Jenkyns et al.(1991)による〔『Jurassic manganese carbonates of central europe and the early Toarcian anoxic event』(137p)から〕


The intimate stratigraphical association between Lower Toarcian manganese carbonates and carbon-rich shales in Austria, Czechoslovakia, Germany, Hungary, Italy, and Switzerland is suggestive of a genetic connection between the two, given the similar anoxic to euxinic depositional environments in which both these distinctive sediments form today. Ammonite biostratigraphy and carbon-isotope stratigraphy suggest that these metalliferous deposits are everywhere of identical age, namely tenuicostatum to early falciferum Zones. Recognition of an early Toarcian anoxic event in the Alpine-Mediterranean domain, characterized by the development of a well-developed oxygen-minimum zone across the rifted proto-continental margins of the Tethys, indicates that these metalliferous deposits can be related to mid-water transport of manganese, possibly of continental derivation. The fact that, in the majority of localities, formation of the manganese carbonates immediately pre-dated deposition of the carbon-rich shales suggests that their deposition was characteristic of conditions immediately preceding the anoxic event itself: carbon-isotope evidence suggests that regional carbon-burial rates, presumably linked with concomitant deoxygenation of water masses, were beginning to increase during this interval. In some areas fluctuating redox conditions at the sediment-water interface during the anoxic event itself led to the precipitation of manganese carbonates. Although the early Toarcian event affected many parts of the Alpine-Mediterranean region, including Greece, it is only in central Europe, particularly Hungary, that economic manganese deposits were formed, and hydrothermal sources cannot be excluded as a factor in their genesis.』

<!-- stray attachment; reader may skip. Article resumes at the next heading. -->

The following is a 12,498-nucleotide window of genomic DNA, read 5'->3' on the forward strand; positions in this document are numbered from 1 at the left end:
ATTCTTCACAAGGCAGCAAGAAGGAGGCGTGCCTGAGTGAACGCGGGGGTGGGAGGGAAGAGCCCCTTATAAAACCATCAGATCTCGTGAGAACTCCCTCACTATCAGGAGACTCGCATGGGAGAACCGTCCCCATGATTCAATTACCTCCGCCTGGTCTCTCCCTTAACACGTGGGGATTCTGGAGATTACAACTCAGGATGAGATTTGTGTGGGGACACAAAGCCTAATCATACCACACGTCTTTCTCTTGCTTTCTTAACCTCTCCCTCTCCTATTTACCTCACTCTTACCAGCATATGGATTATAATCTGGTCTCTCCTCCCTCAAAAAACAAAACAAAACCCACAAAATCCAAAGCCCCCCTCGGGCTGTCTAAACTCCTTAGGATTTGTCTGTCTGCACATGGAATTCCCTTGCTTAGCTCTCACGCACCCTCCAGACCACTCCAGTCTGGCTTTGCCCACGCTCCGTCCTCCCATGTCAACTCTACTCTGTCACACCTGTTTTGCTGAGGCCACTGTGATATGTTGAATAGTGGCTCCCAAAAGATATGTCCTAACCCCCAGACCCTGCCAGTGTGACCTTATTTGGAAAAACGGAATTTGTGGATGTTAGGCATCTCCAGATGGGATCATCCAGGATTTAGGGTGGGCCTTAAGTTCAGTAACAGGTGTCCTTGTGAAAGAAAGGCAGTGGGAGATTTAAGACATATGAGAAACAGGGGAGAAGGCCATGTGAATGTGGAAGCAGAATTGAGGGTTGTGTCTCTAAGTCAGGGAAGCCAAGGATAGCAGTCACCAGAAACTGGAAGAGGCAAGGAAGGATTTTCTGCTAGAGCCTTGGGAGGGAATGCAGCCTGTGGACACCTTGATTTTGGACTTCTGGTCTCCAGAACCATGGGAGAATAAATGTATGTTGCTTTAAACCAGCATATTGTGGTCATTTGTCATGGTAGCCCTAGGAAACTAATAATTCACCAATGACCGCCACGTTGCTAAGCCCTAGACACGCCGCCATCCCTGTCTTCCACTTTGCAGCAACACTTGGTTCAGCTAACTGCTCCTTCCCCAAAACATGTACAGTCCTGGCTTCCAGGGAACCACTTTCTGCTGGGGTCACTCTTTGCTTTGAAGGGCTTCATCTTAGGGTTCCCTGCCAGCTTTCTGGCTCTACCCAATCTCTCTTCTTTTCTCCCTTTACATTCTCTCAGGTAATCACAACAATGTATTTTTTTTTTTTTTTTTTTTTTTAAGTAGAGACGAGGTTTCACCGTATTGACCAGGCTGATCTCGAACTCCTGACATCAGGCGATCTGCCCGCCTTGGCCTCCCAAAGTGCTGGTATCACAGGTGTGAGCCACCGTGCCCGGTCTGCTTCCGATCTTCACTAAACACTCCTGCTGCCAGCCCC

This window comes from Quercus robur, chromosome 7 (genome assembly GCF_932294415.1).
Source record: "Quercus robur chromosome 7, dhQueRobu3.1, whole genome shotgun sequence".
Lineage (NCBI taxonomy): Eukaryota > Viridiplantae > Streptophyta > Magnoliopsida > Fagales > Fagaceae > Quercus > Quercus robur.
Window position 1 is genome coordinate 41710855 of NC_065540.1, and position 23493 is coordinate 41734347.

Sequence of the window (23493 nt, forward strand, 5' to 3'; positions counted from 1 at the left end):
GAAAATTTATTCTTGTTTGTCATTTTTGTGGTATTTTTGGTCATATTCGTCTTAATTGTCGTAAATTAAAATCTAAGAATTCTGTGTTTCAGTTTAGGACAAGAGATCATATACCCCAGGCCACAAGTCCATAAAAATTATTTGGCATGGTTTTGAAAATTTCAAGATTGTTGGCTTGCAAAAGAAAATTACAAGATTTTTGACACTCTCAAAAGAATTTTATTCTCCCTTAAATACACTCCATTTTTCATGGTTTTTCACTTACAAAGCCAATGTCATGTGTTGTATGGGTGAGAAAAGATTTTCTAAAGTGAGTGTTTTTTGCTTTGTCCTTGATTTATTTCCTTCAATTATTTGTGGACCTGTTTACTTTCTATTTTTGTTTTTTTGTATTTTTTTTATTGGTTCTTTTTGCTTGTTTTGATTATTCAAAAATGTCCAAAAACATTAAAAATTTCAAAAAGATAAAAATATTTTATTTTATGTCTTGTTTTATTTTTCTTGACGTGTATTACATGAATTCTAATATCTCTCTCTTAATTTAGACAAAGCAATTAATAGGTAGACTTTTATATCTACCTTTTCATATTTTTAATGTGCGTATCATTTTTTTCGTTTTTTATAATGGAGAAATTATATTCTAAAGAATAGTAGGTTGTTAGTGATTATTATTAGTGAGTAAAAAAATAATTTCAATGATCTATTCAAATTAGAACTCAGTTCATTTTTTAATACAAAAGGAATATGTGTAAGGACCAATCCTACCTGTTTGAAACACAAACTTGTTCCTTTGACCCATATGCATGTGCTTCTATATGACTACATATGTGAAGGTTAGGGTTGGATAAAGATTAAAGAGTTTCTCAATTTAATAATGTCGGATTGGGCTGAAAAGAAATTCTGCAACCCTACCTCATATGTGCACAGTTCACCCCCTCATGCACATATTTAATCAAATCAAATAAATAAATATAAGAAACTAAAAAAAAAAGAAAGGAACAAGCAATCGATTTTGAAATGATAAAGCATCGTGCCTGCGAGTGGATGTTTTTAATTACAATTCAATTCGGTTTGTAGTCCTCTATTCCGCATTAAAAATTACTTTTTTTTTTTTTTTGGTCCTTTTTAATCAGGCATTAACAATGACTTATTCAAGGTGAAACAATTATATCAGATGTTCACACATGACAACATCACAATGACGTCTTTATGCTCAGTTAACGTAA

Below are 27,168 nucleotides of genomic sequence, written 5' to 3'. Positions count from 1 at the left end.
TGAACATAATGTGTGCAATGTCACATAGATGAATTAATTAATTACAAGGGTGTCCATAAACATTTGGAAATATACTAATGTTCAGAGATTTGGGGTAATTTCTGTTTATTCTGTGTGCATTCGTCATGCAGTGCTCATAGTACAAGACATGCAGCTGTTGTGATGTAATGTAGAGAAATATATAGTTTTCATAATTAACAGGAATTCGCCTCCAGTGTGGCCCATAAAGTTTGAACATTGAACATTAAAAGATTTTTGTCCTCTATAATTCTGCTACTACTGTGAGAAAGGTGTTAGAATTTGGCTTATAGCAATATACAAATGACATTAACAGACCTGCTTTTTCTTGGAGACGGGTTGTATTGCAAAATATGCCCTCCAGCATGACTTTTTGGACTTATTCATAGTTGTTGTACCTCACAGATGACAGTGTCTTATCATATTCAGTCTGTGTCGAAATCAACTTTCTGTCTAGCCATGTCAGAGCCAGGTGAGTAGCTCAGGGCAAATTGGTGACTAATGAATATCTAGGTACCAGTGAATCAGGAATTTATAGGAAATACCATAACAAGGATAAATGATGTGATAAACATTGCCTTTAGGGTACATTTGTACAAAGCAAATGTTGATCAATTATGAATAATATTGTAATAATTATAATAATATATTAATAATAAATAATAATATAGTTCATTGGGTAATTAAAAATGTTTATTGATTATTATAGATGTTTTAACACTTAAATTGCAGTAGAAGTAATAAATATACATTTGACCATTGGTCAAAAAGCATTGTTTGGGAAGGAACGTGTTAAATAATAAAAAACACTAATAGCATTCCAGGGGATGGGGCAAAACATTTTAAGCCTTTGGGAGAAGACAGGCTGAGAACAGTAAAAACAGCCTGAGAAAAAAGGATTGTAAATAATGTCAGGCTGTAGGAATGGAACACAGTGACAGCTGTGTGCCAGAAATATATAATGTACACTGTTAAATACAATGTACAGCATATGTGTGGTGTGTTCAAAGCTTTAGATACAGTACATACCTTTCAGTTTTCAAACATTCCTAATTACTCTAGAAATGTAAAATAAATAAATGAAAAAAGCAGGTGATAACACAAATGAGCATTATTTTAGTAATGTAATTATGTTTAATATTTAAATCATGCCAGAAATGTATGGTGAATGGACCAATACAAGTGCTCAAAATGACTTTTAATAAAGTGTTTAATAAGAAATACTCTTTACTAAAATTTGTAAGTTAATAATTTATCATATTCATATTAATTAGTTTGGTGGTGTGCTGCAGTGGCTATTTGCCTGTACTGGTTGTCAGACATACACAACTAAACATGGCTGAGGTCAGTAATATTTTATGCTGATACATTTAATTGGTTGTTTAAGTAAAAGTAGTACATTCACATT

Palaeontological dating of manganese shales

Regional summary
Carbon-isotope stratigraphy of Jurassic pelagic limestones in Austria and Hungary
Analytical methods
Scheibelberg section, Kammerker, Tirol, Austria
Kisgerecse, Hungary
Tuzkovesarok Bakonycsernye, Hungary
Significance of results
Relationship with Jurassic iron-manganese oxy-hydroxide nodules
References cited